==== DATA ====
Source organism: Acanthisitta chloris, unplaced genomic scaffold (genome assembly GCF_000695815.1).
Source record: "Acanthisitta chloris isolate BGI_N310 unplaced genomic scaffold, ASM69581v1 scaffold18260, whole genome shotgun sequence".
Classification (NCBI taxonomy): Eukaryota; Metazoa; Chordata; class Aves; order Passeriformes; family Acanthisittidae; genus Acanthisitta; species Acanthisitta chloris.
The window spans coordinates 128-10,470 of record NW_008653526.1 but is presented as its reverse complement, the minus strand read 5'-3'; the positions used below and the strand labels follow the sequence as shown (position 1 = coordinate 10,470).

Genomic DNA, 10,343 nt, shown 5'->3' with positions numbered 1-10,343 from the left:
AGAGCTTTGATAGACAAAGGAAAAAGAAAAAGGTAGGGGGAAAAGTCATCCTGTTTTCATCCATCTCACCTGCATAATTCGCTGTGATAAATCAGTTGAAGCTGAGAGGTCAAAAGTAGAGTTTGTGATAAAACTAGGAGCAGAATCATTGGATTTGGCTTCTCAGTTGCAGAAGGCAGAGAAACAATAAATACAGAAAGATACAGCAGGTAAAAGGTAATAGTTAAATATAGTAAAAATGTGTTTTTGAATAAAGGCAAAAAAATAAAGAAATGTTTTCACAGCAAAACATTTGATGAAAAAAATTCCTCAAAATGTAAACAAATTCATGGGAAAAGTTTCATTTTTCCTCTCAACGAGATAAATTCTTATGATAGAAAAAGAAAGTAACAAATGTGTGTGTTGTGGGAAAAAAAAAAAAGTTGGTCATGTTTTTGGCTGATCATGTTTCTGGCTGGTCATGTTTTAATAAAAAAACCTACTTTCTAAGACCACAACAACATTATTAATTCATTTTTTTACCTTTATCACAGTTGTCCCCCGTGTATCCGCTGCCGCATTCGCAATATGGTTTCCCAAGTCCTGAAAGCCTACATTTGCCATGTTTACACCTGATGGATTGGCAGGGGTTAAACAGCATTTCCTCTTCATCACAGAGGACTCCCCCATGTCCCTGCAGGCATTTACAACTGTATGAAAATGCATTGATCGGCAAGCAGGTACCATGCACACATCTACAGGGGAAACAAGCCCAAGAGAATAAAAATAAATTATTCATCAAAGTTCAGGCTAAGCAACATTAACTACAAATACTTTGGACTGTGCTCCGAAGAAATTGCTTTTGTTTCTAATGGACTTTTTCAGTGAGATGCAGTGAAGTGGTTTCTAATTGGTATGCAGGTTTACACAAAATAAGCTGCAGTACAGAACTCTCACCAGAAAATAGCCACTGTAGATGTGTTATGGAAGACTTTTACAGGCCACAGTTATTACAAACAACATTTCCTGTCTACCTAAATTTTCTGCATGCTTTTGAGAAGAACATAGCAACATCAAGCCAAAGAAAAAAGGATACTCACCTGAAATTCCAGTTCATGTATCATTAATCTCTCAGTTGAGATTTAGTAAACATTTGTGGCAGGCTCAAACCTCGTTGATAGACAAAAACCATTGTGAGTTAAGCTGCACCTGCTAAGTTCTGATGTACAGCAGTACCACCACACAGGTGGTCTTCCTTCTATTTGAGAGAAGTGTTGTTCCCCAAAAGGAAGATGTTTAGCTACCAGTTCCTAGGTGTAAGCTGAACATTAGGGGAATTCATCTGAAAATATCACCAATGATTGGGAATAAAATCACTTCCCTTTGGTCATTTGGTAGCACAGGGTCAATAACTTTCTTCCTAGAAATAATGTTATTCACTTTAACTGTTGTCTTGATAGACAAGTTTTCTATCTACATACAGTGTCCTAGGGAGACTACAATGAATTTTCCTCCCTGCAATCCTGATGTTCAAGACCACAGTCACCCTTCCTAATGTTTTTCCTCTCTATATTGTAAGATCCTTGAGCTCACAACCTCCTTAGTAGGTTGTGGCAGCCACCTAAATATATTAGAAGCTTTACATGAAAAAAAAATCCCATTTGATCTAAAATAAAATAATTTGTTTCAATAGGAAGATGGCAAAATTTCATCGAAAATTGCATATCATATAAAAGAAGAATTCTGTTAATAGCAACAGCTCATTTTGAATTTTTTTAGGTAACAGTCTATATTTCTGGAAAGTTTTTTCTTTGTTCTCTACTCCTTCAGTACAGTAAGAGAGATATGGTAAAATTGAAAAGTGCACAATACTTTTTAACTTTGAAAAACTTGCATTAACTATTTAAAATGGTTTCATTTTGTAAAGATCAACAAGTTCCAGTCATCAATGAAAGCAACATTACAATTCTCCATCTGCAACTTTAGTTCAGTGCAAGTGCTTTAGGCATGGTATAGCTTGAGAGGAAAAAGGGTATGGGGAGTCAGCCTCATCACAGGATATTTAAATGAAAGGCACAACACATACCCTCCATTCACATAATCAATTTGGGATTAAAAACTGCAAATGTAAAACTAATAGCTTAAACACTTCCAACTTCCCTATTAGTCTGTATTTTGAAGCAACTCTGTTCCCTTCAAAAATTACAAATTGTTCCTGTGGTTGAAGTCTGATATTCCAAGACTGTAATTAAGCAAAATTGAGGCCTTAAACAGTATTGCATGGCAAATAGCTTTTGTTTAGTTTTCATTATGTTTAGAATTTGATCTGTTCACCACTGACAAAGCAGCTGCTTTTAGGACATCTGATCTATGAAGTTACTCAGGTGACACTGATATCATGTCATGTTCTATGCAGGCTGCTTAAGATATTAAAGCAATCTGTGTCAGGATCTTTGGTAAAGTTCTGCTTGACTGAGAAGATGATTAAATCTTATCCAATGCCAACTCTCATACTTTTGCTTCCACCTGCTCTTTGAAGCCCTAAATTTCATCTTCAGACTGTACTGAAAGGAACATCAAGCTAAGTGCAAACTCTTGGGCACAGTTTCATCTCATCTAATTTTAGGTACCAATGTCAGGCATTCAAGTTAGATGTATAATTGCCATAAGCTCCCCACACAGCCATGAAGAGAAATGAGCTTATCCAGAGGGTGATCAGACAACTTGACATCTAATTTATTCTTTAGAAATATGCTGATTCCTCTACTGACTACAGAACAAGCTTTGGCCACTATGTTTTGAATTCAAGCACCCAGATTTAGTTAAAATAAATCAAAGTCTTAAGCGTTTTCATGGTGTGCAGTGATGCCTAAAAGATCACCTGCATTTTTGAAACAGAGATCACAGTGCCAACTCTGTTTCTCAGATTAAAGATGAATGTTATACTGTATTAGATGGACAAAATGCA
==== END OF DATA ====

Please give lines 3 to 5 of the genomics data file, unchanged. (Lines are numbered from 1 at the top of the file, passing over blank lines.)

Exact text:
Classification (NCBI taxonomy): Eukaryota; Metazoa; Chordata; class Aves; order Passeriformes; family Acanthisittidae; genus Acanthisitta; species Acanthisitta chloris.
The window spans coordinates 128-10,470 of record NW_008653526.1 but is presented as its reverse complement, the minus strand read 5'-3'; the positions used below and the strand labels follow the sequence as shown (position 1 = coordinate 10,470).

Genomic DNA, 10,343 nt, shown 5'->3' with positions numbered 1-10,343 from the left: